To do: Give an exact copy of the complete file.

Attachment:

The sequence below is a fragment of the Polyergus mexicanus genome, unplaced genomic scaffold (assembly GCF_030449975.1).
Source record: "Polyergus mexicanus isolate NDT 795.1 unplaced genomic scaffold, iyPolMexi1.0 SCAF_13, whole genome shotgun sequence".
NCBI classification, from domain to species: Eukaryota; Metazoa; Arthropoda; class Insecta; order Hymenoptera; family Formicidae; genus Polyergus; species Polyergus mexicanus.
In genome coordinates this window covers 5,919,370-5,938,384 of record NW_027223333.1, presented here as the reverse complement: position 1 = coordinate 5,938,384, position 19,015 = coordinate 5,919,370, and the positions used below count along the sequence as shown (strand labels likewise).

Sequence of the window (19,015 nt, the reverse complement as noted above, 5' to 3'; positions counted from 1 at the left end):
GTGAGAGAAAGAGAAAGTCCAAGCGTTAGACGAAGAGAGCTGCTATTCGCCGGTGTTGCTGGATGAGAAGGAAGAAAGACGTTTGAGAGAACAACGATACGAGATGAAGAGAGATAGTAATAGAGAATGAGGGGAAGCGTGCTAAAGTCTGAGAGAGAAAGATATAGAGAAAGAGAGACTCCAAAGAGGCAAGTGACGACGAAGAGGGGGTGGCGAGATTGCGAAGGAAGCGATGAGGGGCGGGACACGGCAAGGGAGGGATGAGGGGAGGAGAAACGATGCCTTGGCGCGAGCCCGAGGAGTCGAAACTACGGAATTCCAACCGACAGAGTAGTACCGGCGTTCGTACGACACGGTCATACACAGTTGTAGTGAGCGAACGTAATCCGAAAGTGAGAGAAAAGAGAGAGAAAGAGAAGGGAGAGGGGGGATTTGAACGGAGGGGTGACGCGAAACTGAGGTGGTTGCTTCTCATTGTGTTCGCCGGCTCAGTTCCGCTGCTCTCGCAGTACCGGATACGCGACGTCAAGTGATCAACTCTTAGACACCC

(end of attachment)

The sequence below is a fragment of the Polyergus mexicanus genome, unplaced genomic scaffold (assembly GCF_030449975.1).
Source record: "Polyergus mexicanus isolate NDT 795.1 unplaced genomic scaffold, iyPolMexi1.0 SCAF_13, whole genome shotgun sequence".
NCBI classification, from domain to species: Eukaryota; Metazoa; Arthropoda; class Insecta; order Hymenoptera; family Formicidae; genus Polyergus; species Polyergus mexicanus.
In genome coordinates this window covers 5,919,370-5,938,384 of record NW_027223333.1, presented here as the reverse complement: position 1 = coordinate 5,938,384, position 19,015 = coordinate 5,919,370, and the positions used below count along the sequence as shown (strand labels likewise).

Sequence of the window (19,015 nt, the reverse complement as noted above, 5' to 3'; positions counted from 1 at the left end):
GTGAGAGAAAGAGAAAGTCCAAGCGTTAGACGAAGAGAGCTGCTATTCGCCGGTGTTGCTGGATGAGAAGGAAGAAAGACGTTTGAGAGAACAACGATACGAGATGAAGAGAGATAGTAATAGAGAATGAGGGGAAGCGTGCTAAAGTCTGAGAGAGAAAGATATAGAGAAAGAGAGACTCCAAAGAGGCAAGTGACGACGAAGAGGGGGTGGCGAGATTGCGAAGGAAGCGATGAGGGGCGGGACACGGCAAGGGAGGGATGAGGGGAGGAGAAACGATGCCTTGGCGCGAGCCCGAGGAGTCGAAACTACGGAATTCCAACCGACAGAGTAGTACCGGCGTTCGTACGACACGGTCATACACAGTTGTAGTGAGCGAACGTAATCCGAAAGTGAGAGAAAAGAGAGAGAAAGAGAAGGGAGAGGGGGGATTTGAACGGAGGGGTGACGCGAAACTGAGGTGGTTGCTTCTCATTGTGTTCGCCGGCTCAGTTCCGCTGCTCTCGCAGTACCGGATACGCGACGTCAAGTGATCAACTCTTAGACACCC